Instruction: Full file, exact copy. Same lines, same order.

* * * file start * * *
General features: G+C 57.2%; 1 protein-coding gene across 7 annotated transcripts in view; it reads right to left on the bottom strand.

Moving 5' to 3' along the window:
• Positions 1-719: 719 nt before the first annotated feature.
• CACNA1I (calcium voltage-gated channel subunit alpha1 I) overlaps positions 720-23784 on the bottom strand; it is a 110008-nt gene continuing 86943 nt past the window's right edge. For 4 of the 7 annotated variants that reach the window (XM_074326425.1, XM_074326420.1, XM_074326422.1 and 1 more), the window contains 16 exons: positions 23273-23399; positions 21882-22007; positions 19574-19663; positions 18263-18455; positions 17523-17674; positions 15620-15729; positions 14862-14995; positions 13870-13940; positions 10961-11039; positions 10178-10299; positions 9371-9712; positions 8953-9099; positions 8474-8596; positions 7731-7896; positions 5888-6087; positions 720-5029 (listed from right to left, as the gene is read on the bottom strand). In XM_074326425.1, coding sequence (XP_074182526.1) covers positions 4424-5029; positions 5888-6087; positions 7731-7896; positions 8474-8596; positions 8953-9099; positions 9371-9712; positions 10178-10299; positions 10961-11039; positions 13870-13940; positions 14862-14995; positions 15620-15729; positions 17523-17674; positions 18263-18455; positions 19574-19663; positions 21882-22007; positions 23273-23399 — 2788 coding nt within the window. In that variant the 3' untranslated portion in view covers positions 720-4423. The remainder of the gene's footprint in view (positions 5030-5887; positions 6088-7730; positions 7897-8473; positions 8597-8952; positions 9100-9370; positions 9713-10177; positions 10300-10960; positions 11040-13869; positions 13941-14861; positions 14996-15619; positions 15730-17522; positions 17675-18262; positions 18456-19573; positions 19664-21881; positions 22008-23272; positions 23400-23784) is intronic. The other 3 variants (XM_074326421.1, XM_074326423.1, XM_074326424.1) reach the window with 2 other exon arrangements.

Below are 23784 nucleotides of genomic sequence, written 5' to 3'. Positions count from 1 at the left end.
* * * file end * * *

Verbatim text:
General features: G+C 57.2%; 1 protein-coding gene across 7 annotated transcripts in view; it reads right to left on the bottom strand.

Moving 5' to 3' along the window:
• Positions 1-719: 719 nt before the first annotated feature.
• CACNA1I (calcium voltage-gated channel subunit alpha1 I) overlaps positions 720-23784 on the bottom strand; it is a 110008-nt gene continuing 86943 nt past the window's right edge. For 4 of the 7 annotated variants that reach the window (XM_074326425.1, XM_074326420.1, XM_074326422.1 and 1 more), the window contains 16 exons: positions 23273-23399; positions 21882-22007; positions 19574-19663; positions 18263-18455; positions 17523-17674; positions 15620-15729; positions 14862-14995; positions 13870-13940; positions 10961-11039; positions 10178-10299; positions 9371-9712; positions 8953-9099; positions 8474-8596; positions 7731-7896; positions 5888-6087; positions 720-5029 (listed from right to left, as the gene is read on the bottom strand). In XM_074326425.1, coding sequence (XP_074182526.1) covers positions 4424-5029; positions 5888-6087; positions 7731-7896; positions 8474-8596; positions 8953-9099; positions 9371-9712; positions 10178-10299; positions 10961-11039; positions 13870-13940; positions 14862-14995; positions 15620-15729; positions 17523-17674; positions 18263-18455; positions 19574-19663; positions 21882-22007; positions 23273-23399 — 2788 coding nt within the window. In that variant the 3' untranslated portion in view covers positions 720-4423. The remainder of the gene's footprint in view (positions 5030-5887; positions 6088-7730; positions 7897-8473; positions 8597-8952; positions 9100-9370; positions 9713-10177; positions 10300-10960; positions 11040-13869; positions 13941-14861; positions 14996-15619; positions 15730-17522; positions 17675-18262; positions 18456-19573; positions 19664-21881; positions 22008-23272; positions 23400-23784) is intronic. The other 3 variants (XM_074326421.1, XM_074326423.1, XM_074326424.1) reach the window with 2 other exon arrangements.

Below are 23784 nucleotides of genomic sequence, written 5' to 3'. Positions count from 1 at the left end.